2. Great article, Dave! I love looking back at my blog from my RTW trip in 2004-2005. Now that I’m back on the road with my husband, we’ve decided to revive one of my old travel blogs I’d stopped updating. It’s a great way for friends and family to keep up with us, and an easy place to record everything we’re doing.

    As a professional editor, I do have to ask that people pay at least a *little* bit of attention to grammar and spelling if they expect others to read their travel blog! It’s not fair to make them slog through sloppy and confusing writing. :)

    1. Yep, if your aim is to have others read your work then sloppy writing is not the way to go.

      But what happens if you are stuck for time after a long day out and about? Sleep vs writing it down in a rush? I’d be inclined to write as much as possible down just to record and not hit publish until much later.

      I can only see a couple of options to write everything down. Document no matter the writing. Hold off publishing until it’s ready. Or publish less frequently but make it good. What do you think?

      1. Great point, Dave! Yes, if the alternative is holding off and possibly forgetting things you wanted to write about, writing ASAP is definitely preferable. I like the “write it in a rush and wait to publish” approach if you care about a polished finished product for readers. If it’s just for you, you can do whatever you want. :)

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  4. Dave, tons of great points and reasons to record those travel memories … they definitely do fade – but as you’d stated thanks to images and words they return to be relived and enjoyed … for years to come … (Unfortunately, I’ve been lazy the last 10 years and relied upon audiotapes and later MP3 diary – meaning a mass of messy listening and editing awaits me … one day).

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  6. Making it private is something I never knew. I thought everything you publish online goes around the world?

    1. It’s very easy to make a blog private. You can either publish it with a password. Tell google or other search engines not to index it. Or publish to a protect site meaning no one can see it. Lot’s more in the travel website guides via the newsletter.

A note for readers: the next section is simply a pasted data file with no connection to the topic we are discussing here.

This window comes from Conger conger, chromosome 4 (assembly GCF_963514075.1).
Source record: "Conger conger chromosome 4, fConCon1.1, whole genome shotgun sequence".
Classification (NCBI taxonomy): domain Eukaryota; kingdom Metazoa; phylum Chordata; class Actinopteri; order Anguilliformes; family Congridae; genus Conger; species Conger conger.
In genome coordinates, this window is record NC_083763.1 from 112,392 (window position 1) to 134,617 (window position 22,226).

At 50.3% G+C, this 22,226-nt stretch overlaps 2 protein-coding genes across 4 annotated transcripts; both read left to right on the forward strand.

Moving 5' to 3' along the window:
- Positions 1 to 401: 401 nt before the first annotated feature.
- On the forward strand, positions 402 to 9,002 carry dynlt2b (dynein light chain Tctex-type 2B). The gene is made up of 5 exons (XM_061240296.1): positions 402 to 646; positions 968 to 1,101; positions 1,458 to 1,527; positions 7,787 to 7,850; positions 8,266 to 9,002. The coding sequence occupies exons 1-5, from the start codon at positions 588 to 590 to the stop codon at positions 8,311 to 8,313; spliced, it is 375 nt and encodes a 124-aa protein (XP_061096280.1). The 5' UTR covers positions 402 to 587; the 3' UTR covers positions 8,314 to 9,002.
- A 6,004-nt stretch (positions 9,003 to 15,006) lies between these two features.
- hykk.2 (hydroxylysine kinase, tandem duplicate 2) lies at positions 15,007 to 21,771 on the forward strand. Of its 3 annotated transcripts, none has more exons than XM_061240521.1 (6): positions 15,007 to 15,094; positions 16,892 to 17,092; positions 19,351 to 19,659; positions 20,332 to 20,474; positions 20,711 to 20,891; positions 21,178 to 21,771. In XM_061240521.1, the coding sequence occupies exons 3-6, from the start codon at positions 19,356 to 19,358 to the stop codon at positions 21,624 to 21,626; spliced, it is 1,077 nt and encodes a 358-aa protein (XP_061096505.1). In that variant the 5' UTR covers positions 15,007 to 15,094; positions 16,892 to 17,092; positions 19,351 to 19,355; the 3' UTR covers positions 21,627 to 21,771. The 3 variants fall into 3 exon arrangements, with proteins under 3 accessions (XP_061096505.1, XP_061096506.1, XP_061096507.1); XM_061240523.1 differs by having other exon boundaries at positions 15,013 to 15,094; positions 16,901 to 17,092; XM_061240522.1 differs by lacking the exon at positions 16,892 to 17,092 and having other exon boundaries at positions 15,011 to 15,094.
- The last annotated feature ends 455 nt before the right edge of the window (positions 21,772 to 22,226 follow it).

7. Hey Dave… nice in-depth article. Particularly timely for me, as I finally started my long term journey today. You are like a fountain of wisdom dude, I never miss a post. I hope I can maintain a level of quality similar to yourself! Nate.

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  9. Now you’ve got me. After I went away last time I never kept a record. Now I regret it. I have memories but no details.

  10. I have been saying this over and over to many in the travel blogging sphere during the past couple of years. To all the young ones out there, either on or about to take your grand adventure. Whether it be via a blog, facebook, a diary or journal or even through recorded journals as Michael has pointed to above.

    You need to document as much as possible, for you will begin to forget a vast quantity of what you have done. Another great reviver of memoires is to take photographs and I’m not just talking about your picture postcard shots either. Just you basic snapshots of places you’ve stayed and people you’ve met.

    I think travel blogs are a great tool for this, but people need to focus on why they are actually doing it.

    1. Nail on the head Jason. Much like you I’ve seen travel blogs come and go over the years. The best one’s have always been the ones that stuck to writing about their travels.

      The ones that fade away are the one’s that went into the commercial side of things.

      You can have both, but the way some people go about it things just end up being for profit rather than to actually record one’s travels in a place.

  11. “A bad writer/photographer who is a great marketer will utterly trash a great writer/photographer who is a bad marketer – unless of course they hire a PR agency.”

    This is true and also makes me sad. That’s all.

  12. As someone who has been documenting her travels since 1998, of course I agree. ;-)
    I’d like to add that this is not just for full time long term travelers. I no longer travel long term, but I still document every trip for myself, my family and friend, and to share with people who like to travel like I do.
    It’s an easy way to reference specifics when I’m trying to tell someone what I recommend to see in a place or where to eat.
    It’s also settled many an argument based on faulty memory between my husband and myself!

    1. Totally agree Kristina. A travel blog is not just for long term travelers it can be for short term travelers to record their journeys too.

      I laughed when you mentioned it could also be used as a way to settle memory arguments between you and your husband :) That might just be the most unique and practical point to add I’ve come across in a while!

  13. You’re right. If I don’t then I’ll just keep forgetting those little things.

  14. example; I know Nepal better (i think) from you than from what I’ve learned in geography class/reading etc.

    I tried to write a blog before, but failed due to my inconsistency. Pathetic.

    So, better to leave the writing job to you and people like you and let me do the reading ;)

  15. Hey Dave,

    just wanted to let you know your post helped me make the step to writing my own blog. I’ve started documenting my preparations for my 3 month trip to Nepal, and I hope I can keep it up like you :)


    Veronique from http://www.packedmybag.com

  16. Wow! What a great detailed post, thanks for your tips! Ive had a travel blog for almost 6 years now and keeping it going! Jonny